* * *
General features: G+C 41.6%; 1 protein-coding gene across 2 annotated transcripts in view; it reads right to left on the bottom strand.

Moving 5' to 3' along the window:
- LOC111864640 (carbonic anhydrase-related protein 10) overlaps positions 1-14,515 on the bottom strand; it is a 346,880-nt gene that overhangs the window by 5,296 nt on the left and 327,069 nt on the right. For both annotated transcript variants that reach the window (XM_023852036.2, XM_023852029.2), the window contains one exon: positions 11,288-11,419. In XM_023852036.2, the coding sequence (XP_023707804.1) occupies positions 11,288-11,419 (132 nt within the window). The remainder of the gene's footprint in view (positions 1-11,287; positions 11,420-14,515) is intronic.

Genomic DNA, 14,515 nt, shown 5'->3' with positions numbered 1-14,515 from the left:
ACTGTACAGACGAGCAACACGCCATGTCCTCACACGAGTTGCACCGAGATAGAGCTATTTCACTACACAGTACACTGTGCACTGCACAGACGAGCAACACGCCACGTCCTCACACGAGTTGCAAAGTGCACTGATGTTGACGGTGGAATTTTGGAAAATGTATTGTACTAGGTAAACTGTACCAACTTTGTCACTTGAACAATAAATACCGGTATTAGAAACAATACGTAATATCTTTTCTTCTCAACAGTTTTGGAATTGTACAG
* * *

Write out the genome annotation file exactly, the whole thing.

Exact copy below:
General features: G+C 41.6%; 1 protein-coding gene across 2 annotated transcripts in view; it reads right to left on the bottom strand.

Moving 5' to 3' along the window:
- LOC111864640 (carbonic anhydrase-related protein 10) overlaps positions 1-14,515 on the bottom strand; it is a 346,880-nt gene that overhangs the window by 5,296 nt on the left and 327,069 nt on the right. For both annotated transcript variants that reach the window (XM_023852036.2, XM_023852029.2), the window contains one exon: positions 11,288-11,419. In XM_023852036.2, the coding sequence (XP_023707804.1) occupies positions 11,288-11,419 (132 nt within the window). The remainder of the gene's footprint in view (positions 1-11,287; positions 11,420-14,515) is intronic.

Genomic DNA, 14,515 nt, shown 5'->3' with positions numbered 1-14,515 from the left:
ACTGTACAGACGAGCAACACGCCATGTCCTCACACGAGTTGCACCGAGATAGAGCTATTTCACTACACAGTACACTGTGCACTGCACAGACGAGCAACACGCCACGTCCTCACACGAGTTGCAAAGTGCACTGATGTTGACGGTGGAATTTTGGAAAATGTATTGTACTAGGTAAACTGTACCAACTTTGTCACTTGAACAATAAATACCGGTATTAGAAACAATACGTAATATCTTTTCTTCTCAACAGTTTTGGAATTGTACAG